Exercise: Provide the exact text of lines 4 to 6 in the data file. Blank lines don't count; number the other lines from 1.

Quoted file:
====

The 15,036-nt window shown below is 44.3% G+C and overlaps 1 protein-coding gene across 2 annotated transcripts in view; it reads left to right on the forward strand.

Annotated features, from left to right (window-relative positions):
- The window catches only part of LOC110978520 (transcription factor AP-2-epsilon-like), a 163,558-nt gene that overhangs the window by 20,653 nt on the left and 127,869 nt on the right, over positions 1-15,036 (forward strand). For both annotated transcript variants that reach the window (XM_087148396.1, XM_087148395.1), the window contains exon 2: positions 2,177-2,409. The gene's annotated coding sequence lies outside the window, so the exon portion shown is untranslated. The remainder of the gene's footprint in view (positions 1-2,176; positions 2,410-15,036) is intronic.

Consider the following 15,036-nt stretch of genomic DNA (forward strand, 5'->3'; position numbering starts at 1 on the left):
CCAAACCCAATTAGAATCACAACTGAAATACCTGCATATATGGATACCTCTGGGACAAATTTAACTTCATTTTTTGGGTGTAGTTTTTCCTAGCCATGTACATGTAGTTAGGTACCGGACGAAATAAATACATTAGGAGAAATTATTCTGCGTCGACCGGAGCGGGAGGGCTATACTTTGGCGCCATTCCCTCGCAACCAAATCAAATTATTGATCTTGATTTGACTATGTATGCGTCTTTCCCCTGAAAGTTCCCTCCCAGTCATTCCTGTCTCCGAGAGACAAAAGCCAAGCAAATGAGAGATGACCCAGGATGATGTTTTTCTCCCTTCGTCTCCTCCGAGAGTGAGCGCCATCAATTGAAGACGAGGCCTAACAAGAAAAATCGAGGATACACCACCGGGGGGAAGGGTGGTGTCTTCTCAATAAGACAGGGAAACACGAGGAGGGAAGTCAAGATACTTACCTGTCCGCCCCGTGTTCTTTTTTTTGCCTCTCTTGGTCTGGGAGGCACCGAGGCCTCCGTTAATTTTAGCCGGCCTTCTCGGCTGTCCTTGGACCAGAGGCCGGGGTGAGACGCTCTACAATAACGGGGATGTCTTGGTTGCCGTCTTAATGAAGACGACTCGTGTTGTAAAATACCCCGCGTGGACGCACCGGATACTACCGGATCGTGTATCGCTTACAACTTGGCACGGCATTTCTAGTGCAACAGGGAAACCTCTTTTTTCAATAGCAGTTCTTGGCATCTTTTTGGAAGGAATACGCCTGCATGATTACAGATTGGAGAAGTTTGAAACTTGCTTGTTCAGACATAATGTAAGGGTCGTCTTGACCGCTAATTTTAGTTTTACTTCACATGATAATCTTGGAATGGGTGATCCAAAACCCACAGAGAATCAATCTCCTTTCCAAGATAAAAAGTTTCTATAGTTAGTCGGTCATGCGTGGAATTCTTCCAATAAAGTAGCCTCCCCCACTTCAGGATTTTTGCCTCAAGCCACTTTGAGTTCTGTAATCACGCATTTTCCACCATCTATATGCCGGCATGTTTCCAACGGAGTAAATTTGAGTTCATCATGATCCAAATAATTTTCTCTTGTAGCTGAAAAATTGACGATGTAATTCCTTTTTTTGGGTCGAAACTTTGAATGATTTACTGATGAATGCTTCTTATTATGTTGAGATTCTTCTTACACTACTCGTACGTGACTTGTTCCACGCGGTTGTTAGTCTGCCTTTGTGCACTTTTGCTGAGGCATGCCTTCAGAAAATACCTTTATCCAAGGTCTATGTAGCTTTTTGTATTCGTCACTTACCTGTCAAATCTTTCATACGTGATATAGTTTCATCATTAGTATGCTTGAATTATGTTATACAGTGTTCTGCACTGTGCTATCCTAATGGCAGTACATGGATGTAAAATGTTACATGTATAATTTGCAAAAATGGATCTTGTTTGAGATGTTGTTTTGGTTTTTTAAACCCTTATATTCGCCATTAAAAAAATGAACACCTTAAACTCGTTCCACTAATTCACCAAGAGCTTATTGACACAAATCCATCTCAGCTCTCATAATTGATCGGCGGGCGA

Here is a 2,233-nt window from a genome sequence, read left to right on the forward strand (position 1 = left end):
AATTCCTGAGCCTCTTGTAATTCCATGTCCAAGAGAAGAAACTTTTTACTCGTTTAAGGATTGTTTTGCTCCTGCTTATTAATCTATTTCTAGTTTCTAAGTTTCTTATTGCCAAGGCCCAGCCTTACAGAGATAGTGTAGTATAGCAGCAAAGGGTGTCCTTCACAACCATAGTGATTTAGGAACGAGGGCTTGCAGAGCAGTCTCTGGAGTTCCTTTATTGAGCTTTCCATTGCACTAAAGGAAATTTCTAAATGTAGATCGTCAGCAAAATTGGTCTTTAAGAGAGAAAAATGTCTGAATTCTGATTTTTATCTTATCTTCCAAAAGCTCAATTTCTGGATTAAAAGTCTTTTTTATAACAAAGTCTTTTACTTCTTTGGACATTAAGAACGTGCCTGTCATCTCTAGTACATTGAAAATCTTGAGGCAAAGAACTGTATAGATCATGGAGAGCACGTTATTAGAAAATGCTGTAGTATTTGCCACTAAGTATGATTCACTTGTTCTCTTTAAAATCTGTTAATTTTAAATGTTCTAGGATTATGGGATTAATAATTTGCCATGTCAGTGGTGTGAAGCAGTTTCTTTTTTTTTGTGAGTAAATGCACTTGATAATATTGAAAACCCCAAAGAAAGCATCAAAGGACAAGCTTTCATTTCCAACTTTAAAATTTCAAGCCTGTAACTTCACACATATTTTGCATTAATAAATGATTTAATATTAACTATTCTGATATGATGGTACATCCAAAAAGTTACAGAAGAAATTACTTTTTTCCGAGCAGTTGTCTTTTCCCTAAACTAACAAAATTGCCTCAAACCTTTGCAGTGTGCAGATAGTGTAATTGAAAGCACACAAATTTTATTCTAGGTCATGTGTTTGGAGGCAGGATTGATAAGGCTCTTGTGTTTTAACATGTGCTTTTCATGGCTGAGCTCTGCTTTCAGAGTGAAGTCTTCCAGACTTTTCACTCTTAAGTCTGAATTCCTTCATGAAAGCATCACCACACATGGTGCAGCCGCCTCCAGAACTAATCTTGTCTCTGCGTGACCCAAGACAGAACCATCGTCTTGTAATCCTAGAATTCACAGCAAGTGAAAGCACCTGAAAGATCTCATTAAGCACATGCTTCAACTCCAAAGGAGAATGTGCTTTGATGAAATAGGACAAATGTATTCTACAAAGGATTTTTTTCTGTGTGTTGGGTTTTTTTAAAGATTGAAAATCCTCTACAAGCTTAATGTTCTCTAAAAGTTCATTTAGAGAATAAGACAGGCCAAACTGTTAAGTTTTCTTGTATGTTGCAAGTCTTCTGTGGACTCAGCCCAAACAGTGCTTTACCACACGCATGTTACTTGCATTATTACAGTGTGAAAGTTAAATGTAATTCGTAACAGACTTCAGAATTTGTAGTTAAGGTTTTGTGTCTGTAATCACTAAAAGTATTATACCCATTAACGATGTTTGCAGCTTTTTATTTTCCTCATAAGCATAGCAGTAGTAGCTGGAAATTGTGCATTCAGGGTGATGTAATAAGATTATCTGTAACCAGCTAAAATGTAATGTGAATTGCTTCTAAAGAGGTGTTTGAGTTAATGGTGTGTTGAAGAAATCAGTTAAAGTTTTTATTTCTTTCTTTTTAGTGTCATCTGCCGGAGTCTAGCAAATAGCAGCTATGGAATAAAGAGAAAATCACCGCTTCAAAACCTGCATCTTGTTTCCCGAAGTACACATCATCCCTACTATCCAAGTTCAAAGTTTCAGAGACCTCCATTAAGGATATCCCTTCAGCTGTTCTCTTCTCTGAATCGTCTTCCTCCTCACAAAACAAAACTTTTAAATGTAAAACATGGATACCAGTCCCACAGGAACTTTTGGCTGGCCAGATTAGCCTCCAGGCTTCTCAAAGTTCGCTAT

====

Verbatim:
Consider the following 15,036-nt stretch of genomic DNA (forward strand, 5'->3'; position numbering starts at 1 on the left):
CCAAACCCAATTAGAATCACAACTGAAATACCTGCATATATGGATACCTCTGGGACAAATTTAACTTCATTTTTTGGGTGTAGTTTTTCCTAGCCATGTACATGTAGTTAGGTACCGGACGAAATAAATACATTAGGAGAAATTATTCTGCGTCGACCGGAGCGGGAGGGCTATACTTTGGCGCCATTCCCTCGCAACCAAATCAAATTATTGATCTTGATTTGACTATGTATGCGTCTTTCCCCTGAAAGTTCCCTCCCAGTCATTCCTGTCTCCGAGAGACAAAAGCCAAGCAAATGAGAGATGACCCAGGATGATGTTTTTCTCCCTTCGTCTCCTCCGAGAGTGAGCGCCATCAATTGAAGACGAGGCCTAACAAGAAAAATCGAGGATACACCACCGGGGGGAAGGGTGGTGTCTTCTCAATAAGACAGGGAAACACGAGGAGGGAAGTCAAGATACTTACCTGTCCGCCCCGTGTTCTTTTTTTTGCCTCTCTTGGTCTGGGAGGCACCGAGGCCTCCGTTAATTTTAGCCGGCCTTCTCGGCTGTCCTTGGACCAGAGGCCGGGGTGAGACGCTCTACAATAACGGGGATGTCTTGGTTGCCGTCTTAATGAAGACGACTCGTGTTGTAAAATACCCCGCGTGGACGCACCGGATACTACCGGATCGTGTATCGCTTACAACTTGGCACGGCATTTCTAGTGCAACAGGGAAACCTCTTTTTTCAATAGCAGTTCTTGGCATCTTTTTGGAAGGAATACGCCTGCATGATTACAGATTGGAGAAGTTTGAAACTTGCTTGTTCAGACATAATGTAAGGGTCGTCTTGACCGCTAATTTTAGTTTTACTTCACATGATAATCTTGGAATGGGTGATCCAAAACCCACAGAGAATCAATCTCCTTTCCAAGATAAAAAGTTTCTATAGTTAGTCGGTCATGCGTGGAATTCTTCCAATAAAGTAGCCTCCCCCACTTCAGGATTTTTGCCTCAAGCCACTTTGAGTTCTGTAATCACGCATTTTCCACCATCTATATGCCGGCATGTTTCCAACGGAGTAAATTTGAGTTCATCATGATCCAAATAATTTTCTCTTGTAGCTGAAAAATTGACGATGTAATTCCTTTTTTTGGGTCGAAACTTTGAATGATTTACTGATGAATGCTTCTTATTATGTTGAGATTCTTCTTACACTACTCGTACGTGACTTGTTCCACGCGGTTGTTAGTCTGCCTTTGTGCACTTTTGCTGAGGCATGCCTTCAGAAAATACCTTTATCCAAGGTCTATGTAGCTTTTTGTATTCGTCACTTACCTGTCAAATCTTTCATACGTGATATAGTTTCATCATTAGTATGCTTGAATTATGTTATACAGTGTTCTGCACTGTGCTATCCTAATGGCAGTACATGGATGTAAAATGTTACATGTATAATTTGCAAAAATGGATCTTGTTTGAGATGTTGTTTTGGTTTTTTAAACCCTTATATTCGCCATTAAAAAAATGAACACCTTAAACTCGTTCCACTAATTCACCAAGAGCTTATTGACACAAATCCATCTCAGCTCTCATAATTGATCGGCGGGCGA

Here is a 2,233-nt window from a genome sequence, read left to right on the forward strand (position 1 = left end):